Arts Festival deemed a success | ParkRecord.com

Arts Festival deemed a success

Alisha Self, Of the Record staff

Not all of the numbers are in, but Kimball Art Center Executive Director Robin Marrouche has gathered enough data and feedback to deem the 41st annual Park City Kimball Arts Festival, which took place Aug. 6-8, a consummate success.

Marrouche had not received official statistics regarding attendee numbers and demographics as of press time, but said she was confident in the success of the festival on multiple levels.

"One of the highlights this year was how well the community collaborations worked together," she said in a phone interview on Monday. "The other thing that really stood out as being a success was our new programming."

The Kimball bolstered its offerings this year in order to boost tourism, adding more live music, film screenings, art-related panel discussions and partnerships with local restaurants.

There were many events going on in town and local entities joined forces to encourage people to spend the weekend in Park City, she said.

"Even though we all had different events going on, we were cross-marketing and we worked together to make Park City a really great tourist destination. Together we augmented the level of experience and offerings for our visitors and tourists, which in turn bears significant positive economic impact for the community," she said.

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One of the obvious indicators of the festival’s economic impact was the influx of traffic both on foot and in vehicles on Friday evening. Cars lined up to enter Park City via the I-80 exit at Kimball Junction and the city reported that 7,200 people utilized the bus system Friday night, Marrouche said.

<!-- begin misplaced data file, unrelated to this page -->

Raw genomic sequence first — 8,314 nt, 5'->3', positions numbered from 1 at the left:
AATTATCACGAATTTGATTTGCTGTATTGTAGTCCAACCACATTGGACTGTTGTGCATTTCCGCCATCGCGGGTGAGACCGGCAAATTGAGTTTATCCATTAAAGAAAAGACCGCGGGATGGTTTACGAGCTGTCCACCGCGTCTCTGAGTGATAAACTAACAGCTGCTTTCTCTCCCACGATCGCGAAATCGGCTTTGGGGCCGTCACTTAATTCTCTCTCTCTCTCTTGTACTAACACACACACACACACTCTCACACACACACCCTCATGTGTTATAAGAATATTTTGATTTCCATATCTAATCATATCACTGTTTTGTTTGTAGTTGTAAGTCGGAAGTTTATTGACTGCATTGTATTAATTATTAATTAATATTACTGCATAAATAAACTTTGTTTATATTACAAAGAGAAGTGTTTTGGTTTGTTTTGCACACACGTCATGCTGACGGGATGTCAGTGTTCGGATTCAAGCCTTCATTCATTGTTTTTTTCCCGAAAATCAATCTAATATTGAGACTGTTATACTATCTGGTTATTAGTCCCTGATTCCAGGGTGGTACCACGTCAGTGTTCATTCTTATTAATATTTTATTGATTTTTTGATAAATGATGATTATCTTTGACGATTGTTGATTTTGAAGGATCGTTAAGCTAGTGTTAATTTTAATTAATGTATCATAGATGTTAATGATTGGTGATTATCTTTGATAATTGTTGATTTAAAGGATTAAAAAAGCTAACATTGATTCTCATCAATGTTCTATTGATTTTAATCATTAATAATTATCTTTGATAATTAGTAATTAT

Rather than advertising the opening night as a locals’ event, the Kimball advertised free admission around the state in an effort to boost tourism for hotels and restaurants.

Bob Kollar, director of special events for the Park City Chamber/Bureau, said he won’t receive official data until late September or early October, but projections show that overnight visitation numbers for the weekend are on par with last year.

Marrouche expects that, compared to last year’s festival, attendance data will reflect a decline in admission on Saturday due to the weather and an increase on Sunday. "We ended up holding our own," she said.

The Opening Night Gala and Art Auction netted a 25-percent increase in proceeds from last year, she noted. The event sold out at least a week in advance and the waitlist reached 40 names, she said. "That’s never happened before and it was pretty exciting."

The artists selected to take part in RELEVANT, the Kimball’s new artist-in-residence program developed in conjunction with Spiro Arts, auctioned off pieces at the gala and took home half of the proceeds.

"The exposure that they got was more than we’d even hoped for," Marrouche said, noting that some of the RELEVANT artists were commissioned by patrons to create more artwork.

"It far exceeded our expectations in so many ways," she said. "It was a magical program on every level and I can’t wait to do it again next year."

RELEVANT is one of many new programs aimed at building the national significance of the Arts Festival, Marrouche said. "With Spiro and the support from many other for-profit and not-for-profit community partners working in sync together, we collectively helped extend Park City’s reputation as an important summer arts destination," she said.

Marrouche said she hopes the success of the community collaboration will serve as an example to other communities. "Challenging economic times necessitate trying out innovative ideas, leveraging strengths and pooling resources," she said. "Arts Festival weekend was a shining example of a community working together toward a common goal. We should all be really proud of the results."